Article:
It’s even funnier how you can support everyone around you being their authentic selves, in everything you do, from your work to your personal relationships to your friendships to people you’ve never met but defend on social media. Proudly rockin’ my “I’ll go with you” button and telling people at the Y in the South that Trans women are…y’know…women. Making sure to be aware of people’s pronouns.

Think I could apply that acceptance and support to myself?

Why the fuck would I do that?

*sigh*

The past two years have shown me all kinds of new things. New people. New ways to be. Life isn’t a binary anything really. Because the gender binary is just a social fucking construct. And challenging that scares people. Hell, it scares me, even as I do it. Another part of what I wrote last year:

The Unknown or New is scary. It’s threatening. I get it. “What else could change?” is the question that bubbles, unspoken below the discomfort with adapting to new information. It scares me, too. I just try not to let it stop me from questioning, exploring, seeking out conversations and information, learning, growing.

One thing that’s changed for me, or at least out loud, in public now, are my pronouns. Over fifteen years ago, I first learned about “ze/zir” and the light of recognition and rightness glowed inside of me…and I quickly squelched it when a former partner promptly mocked the shit out of those words and anyone who would use them. I packed that part of me away.

I don’t have to use the words, right? Fuck, I’ll “manspread”. I’ll pack. I’ll wear jeans and t-shirts and combat boots because they feel good and comfortable and thank (insert diety here) that women, for some stupid fucking reason, are allowed to wear what’s traditionally considered “men’s” clothes but (insert diety here) forbid men try to casually wear “women’s” clothes.

So for years…I didn’t use the words. I wasn’t proud of it. I didn’t tell anyone that I wanted to use them. Even after I met someone else who used them. Even after I met more and more people who go by “they/them”. Even as I met people who go by “she & he”. For some reason, this one was really hard for me. I have no problem taking my clothes off to music in front of strangers, but fuck if I could tell my partners or friends or coworkers I was more “ze” than “she”.

Until TES Fest this July. Until I was on the registration line and presented with a badge that had a blank field for pronouns. Something in me shifted. And I wrote “ze/zir”. A friend took note in the hallway and it sparked a conversation. I told them that it’s taken me years to admit it out loud and they were very supportive. A partner overheard the convo and a month later in an email just started using “ze” to refer to me. When I saw it, I cried. The happy kind of tears. And thanked them. A few days later, I asked someone I hadn’t talked to in a little bit if they had any pronoun updates. They didn’t, but then asked if I did. I took a deep breath and said “yes” and told them. To which they replied with the title of this post – “Yes, Zir!” I laughed, because…it’s kinda fitting. The switch in me was happy, and the nonbinary me was thrilled.

At therapy recently, I began talking about pronouns and my therapist asked me what it meant for me, to me. During our session, she leapt up and drew an “M”on the left side of the dry erase board and an “F” on the right with a line connecting them. She handed me the marker and asked me to mark on the board where I felt I belonged.

I paused. My first thoughts were a mashup of, “but…I don’t belong on a line. It’s not just ‘M’ over here and ‘F’ over there…it’s not linear…” and then an idea struck me. Why stay on the line? Hell, why use letters at all? So I drew a star a about a foot above the line, slightly more towards the “F” but only mildly right of center, connected the star to the “M” and “F” with two swooping lines and then drew another line going from the star straight down and connected it to a sun.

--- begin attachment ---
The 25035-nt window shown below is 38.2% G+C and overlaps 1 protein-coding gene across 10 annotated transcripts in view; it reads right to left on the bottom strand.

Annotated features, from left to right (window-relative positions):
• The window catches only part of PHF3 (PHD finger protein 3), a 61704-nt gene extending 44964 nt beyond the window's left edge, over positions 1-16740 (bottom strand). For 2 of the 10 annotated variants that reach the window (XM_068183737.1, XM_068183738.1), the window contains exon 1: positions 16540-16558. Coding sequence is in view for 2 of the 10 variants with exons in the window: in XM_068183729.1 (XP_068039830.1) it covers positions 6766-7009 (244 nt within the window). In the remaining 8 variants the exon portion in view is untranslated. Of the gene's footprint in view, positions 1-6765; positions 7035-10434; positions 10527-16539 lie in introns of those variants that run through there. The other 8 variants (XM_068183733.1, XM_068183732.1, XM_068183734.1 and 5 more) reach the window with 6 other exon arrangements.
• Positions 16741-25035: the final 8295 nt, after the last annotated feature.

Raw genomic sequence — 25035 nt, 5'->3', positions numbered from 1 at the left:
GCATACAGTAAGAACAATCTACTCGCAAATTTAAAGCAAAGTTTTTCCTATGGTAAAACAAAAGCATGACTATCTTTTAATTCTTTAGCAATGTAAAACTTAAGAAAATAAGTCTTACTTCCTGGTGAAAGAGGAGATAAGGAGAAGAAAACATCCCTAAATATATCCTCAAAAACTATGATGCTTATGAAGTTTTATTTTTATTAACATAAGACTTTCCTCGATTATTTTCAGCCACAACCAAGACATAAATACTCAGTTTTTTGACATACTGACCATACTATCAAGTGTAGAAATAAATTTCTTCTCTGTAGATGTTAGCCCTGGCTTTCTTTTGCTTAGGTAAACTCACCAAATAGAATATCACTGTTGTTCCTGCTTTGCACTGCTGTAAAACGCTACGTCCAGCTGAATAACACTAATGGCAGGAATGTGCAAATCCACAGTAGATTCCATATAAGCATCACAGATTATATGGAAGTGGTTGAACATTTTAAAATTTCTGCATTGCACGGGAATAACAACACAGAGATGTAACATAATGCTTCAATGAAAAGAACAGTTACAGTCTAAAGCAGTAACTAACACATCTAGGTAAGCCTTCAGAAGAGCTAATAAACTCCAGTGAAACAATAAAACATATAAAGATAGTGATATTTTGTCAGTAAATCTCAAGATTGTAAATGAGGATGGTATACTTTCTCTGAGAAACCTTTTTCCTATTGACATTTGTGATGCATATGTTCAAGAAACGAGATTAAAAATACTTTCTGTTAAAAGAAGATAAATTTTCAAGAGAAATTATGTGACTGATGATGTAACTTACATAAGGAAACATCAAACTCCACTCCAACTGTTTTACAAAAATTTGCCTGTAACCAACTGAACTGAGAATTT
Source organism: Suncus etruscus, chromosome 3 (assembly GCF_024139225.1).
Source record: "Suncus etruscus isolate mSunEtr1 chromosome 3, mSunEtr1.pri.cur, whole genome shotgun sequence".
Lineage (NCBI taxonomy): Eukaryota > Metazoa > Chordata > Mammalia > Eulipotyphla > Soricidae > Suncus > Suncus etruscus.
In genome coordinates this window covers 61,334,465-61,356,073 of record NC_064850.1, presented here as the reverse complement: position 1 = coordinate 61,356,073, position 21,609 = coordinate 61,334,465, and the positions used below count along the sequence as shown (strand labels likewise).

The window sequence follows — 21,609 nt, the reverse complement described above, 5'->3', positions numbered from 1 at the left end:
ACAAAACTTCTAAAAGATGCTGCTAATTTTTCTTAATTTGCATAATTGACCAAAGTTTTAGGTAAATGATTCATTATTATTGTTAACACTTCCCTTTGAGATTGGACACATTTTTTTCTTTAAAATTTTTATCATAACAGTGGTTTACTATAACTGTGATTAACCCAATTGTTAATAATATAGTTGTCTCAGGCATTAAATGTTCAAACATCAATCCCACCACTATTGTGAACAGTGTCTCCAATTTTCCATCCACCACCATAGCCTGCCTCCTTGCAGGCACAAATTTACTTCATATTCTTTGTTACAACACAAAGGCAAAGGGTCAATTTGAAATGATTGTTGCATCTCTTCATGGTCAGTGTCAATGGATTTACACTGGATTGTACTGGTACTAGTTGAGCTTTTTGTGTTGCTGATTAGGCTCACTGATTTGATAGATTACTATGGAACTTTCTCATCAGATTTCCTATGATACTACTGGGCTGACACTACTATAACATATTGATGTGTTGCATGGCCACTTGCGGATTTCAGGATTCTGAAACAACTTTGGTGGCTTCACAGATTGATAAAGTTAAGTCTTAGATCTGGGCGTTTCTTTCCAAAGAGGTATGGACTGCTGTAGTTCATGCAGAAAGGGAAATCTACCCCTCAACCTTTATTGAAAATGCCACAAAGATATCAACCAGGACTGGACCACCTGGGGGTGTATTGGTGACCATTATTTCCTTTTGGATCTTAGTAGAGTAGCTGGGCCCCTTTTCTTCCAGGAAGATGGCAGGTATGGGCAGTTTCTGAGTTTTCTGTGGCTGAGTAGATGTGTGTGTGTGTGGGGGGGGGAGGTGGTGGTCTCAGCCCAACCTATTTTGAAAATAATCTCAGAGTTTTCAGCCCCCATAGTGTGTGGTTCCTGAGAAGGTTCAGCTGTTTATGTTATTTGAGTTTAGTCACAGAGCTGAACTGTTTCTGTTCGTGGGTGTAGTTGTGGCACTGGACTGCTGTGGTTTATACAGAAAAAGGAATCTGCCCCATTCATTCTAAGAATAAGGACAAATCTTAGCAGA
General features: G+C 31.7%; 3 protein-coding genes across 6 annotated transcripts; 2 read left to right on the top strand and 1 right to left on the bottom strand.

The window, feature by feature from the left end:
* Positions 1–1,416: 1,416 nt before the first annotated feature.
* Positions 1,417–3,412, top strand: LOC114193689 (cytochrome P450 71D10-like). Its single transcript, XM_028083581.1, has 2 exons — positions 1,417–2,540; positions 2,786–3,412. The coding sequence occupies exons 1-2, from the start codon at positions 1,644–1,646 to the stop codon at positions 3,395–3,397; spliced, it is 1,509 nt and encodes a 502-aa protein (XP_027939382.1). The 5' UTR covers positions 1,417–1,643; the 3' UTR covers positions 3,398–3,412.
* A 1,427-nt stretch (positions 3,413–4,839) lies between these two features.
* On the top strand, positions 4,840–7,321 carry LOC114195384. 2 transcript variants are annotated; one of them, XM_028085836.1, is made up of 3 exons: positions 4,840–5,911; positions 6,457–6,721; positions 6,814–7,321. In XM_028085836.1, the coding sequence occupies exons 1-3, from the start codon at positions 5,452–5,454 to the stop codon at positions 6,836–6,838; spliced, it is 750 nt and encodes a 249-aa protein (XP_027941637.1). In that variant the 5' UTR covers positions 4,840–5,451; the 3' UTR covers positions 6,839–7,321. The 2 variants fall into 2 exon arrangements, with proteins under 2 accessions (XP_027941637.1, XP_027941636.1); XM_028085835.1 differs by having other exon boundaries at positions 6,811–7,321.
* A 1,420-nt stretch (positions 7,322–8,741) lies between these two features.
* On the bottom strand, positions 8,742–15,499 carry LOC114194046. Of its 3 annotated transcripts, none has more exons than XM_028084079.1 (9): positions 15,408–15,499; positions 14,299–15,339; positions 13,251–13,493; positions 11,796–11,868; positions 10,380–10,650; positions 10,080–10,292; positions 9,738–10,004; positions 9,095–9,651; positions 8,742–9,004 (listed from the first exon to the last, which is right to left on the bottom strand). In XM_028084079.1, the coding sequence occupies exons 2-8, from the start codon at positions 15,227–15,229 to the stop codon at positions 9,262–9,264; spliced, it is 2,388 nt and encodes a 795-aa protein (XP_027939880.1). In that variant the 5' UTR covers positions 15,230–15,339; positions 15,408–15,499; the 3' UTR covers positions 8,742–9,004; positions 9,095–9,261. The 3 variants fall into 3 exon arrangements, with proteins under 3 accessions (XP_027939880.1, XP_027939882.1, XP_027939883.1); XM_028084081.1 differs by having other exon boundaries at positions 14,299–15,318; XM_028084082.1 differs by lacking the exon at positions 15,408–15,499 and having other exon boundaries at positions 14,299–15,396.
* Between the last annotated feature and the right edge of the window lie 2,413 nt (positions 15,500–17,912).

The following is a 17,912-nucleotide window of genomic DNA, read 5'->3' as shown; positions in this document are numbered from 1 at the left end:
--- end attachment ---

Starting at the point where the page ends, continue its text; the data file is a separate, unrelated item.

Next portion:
My therapist blinked. Then smiled.

“What does that mean to you?” she asked.

I tried to explain that it wasn’t quite a binary and I didn’t feel like I fell anywhere on the line….I mean, I drew influences from what society says is “normal” for women and from men. But that I also drew from…other sources that aren’t so easily categorized, so I used the sun to symbolize their brightness and validity. She thought that was awesome. I’m grateful to have a great therapist.

It hasn’t been all awesome, though. Someone called my pronouns stupid. That hurt a whole helluva lot and brought up some old wounds. I cried the bad kind of tears when that happened. However, we talked it through and they understand more now and apologized. Thankfully, the few friends I’ve told have been supportive and apologized in advance if they fuck it up and asked me to just make sure I correct them.

Sometimes I don’t catch it when someone refers to me as “she” but I play it back later and kick myself for not catching it. Writing my bio for a kink event recently was strange. It was the first time I’d ever used those pronouns so openly. The sentences looked weird at first, but there was also this feeling of recognition and peace.

I re-evaluated things like whether I still like being called “girl” or “little girl” in a D/s context to which the answer is a resounding “yes” when I’m submissive and/or bottoming. When I’m in Top or Domme space, I can go in different directions, depending on the person. I like “Sir” but hate “Ma’am”, but don’t even get me started on “Daddy” and “Mommy”. That’s a whole ‘nother ball of writing, self discovery, and evolution.

Polyamory (and so much more!) in Pictures

(Book review #5 – original post @ Cannonball Read 8)

KimchiCuddles-AskMeAboutPolyamory

Fair warning: I’m going to pepper this review with a few actual strips from Kimchi Cuddles, because pictures are awesome and I love being able to use the actual author/artist’s art to drive a point home. 

That being said, here; have a comic!

Kimchi Cuddles #300 - "The Scandalous Truth" from KimchiCuddles.com

Kimchi Cuddles #300 – “The Scandalous Truth” from KimchiCuddles.com